Mucopolysaccharidosis (MPS) type IIIB is a genetic deficiency of α-N-acetylglucosaminidase, inducing accumulation of partially degraded heparan sulfate (HS) oligosaccharides in tissues. In the central nervous system, this accumulation is associated with microglial activation, neurodegeneration, and oxidative stress. We have already shown that HS activates microglial cells through toll-like receptor 4 (TLR4) and triggers neuroinflammation. The present study investigates whether oxidative stress is a direct consequence of inflammation or is an independent event directly caused by HS accumulation. The present study addresses causative links between oxidative stress and inflammation by analyzing the corresponding markers in the cortex of control mice, MPSIIIB mice (with neuroinflammation), and double mutant TLR4 knockout MPSIIIB mice (without neuroinflammation at early stages). Results showed that, although inflammation was not present in the cortex of 10-day-old double mutant MPSIIIB/TLR4(-/-) mice, the enzymatic activity of total superoxide dismutase (SOD) was already greater than in control animals. Moreover, at 3 and 8 months of age, the total enzymatic activities of glutathione peroxidase, SOD, and carbonyl protein levels in the cortex of MPSIIIB/TLR4(-/-) mice were similar to those measured in MPSIIIB mice and were higher than those in controls. The results indicate that the oxidative stress present at a very early stage in the brain of MPSIIIB mice is not the consequence of neuroinflammation. Insofar as it has an impact on the development of neurological disease, reducing oxidative stress might prevent or slow the progression of MPSIIIB.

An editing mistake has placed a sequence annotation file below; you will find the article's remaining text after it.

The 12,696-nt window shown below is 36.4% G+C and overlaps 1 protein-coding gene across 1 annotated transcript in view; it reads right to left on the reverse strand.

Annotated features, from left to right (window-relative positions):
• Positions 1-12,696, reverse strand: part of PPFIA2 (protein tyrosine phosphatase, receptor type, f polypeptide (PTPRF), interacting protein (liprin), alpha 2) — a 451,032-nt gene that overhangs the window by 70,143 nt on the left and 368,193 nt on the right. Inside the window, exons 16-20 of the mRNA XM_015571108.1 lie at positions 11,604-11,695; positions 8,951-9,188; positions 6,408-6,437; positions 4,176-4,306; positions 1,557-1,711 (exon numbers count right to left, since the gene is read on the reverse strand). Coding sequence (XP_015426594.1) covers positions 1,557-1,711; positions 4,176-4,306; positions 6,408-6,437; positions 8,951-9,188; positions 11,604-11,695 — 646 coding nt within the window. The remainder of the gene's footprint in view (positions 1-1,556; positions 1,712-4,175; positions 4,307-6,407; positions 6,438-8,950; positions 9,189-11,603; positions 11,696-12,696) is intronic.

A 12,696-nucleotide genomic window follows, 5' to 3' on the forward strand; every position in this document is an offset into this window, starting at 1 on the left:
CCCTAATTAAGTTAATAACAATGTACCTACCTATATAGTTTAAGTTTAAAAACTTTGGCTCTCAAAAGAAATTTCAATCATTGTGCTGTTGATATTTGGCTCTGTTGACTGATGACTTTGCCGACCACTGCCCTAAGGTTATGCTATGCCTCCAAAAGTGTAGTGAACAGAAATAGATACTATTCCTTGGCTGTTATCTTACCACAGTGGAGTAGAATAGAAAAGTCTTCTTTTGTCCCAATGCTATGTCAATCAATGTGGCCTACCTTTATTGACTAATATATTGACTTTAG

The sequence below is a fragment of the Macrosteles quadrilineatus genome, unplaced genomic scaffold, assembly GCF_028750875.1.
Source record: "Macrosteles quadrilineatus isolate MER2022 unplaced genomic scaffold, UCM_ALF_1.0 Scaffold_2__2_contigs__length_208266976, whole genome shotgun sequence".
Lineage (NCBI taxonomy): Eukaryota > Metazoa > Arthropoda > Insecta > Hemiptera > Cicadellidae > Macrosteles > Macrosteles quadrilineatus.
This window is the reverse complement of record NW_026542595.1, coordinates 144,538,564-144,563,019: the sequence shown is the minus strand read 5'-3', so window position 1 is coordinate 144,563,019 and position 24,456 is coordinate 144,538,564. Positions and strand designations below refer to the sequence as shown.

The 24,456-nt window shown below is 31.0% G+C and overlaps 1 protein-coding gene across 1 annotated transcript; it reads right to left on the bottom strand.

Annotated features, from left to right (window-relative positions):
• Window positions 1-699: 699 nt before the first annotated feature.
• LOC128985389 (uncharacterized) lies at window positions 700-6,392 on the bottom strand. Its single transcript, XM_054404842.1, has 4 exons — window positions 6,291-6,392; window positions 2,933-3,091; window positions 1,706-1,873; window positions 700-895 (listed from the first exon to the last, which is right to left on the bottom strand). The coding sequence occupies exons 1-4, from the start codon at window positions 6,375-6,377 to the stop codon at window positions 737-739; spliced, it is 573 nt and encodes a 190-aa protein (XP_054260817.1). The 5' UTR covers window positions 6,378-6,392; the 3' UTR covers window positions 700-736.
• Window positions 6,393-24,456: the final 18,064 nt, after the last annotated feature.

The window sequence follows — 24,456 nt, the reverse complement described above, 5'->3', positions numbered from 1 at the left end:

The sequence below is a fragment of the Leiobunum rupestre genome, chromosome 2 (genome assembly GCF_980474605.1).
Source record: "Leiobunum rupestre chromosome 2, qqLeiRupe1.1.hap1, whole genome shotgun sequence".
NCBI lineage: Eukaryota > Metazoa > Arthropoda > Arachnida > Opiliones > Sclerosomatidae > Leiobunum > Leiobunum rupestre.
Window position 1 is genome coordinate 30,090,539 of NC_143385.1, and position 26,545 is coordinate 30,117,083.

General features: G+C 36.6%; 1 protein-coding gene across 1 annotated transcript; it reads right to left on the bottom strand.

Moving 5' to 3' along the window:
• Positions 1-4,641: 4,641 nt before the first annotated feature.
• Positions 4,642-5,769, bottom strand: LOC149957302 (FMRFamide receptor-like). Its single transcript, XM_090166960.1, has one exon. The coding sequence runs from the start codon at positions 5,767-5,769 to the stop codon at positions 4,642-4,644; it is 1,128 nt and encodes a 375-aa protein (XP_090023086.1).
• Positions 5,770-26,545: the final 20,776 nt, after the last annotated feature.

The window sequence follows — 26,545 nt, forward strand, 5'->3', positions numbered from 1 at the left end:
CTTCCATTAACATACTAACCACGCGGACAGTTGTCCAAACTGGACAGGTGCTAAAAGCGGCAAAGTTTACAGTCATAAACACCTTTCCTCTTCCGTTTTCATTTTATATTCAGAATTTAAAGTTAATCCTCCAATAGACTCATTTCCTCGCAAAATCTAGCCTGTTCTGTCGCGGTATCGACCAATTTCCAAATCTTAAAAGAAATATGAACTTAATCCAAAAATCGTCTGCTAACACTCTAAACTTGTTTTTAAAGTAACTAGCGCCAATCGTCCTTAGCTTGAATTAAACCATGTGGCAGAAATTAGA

Keywords: TLR4; heparan sulfate; inflammation; lysosomal storage diseases; mucopolysaccharidosis; oxidative stress.
© 2014 Wiley Periodicals, Inc.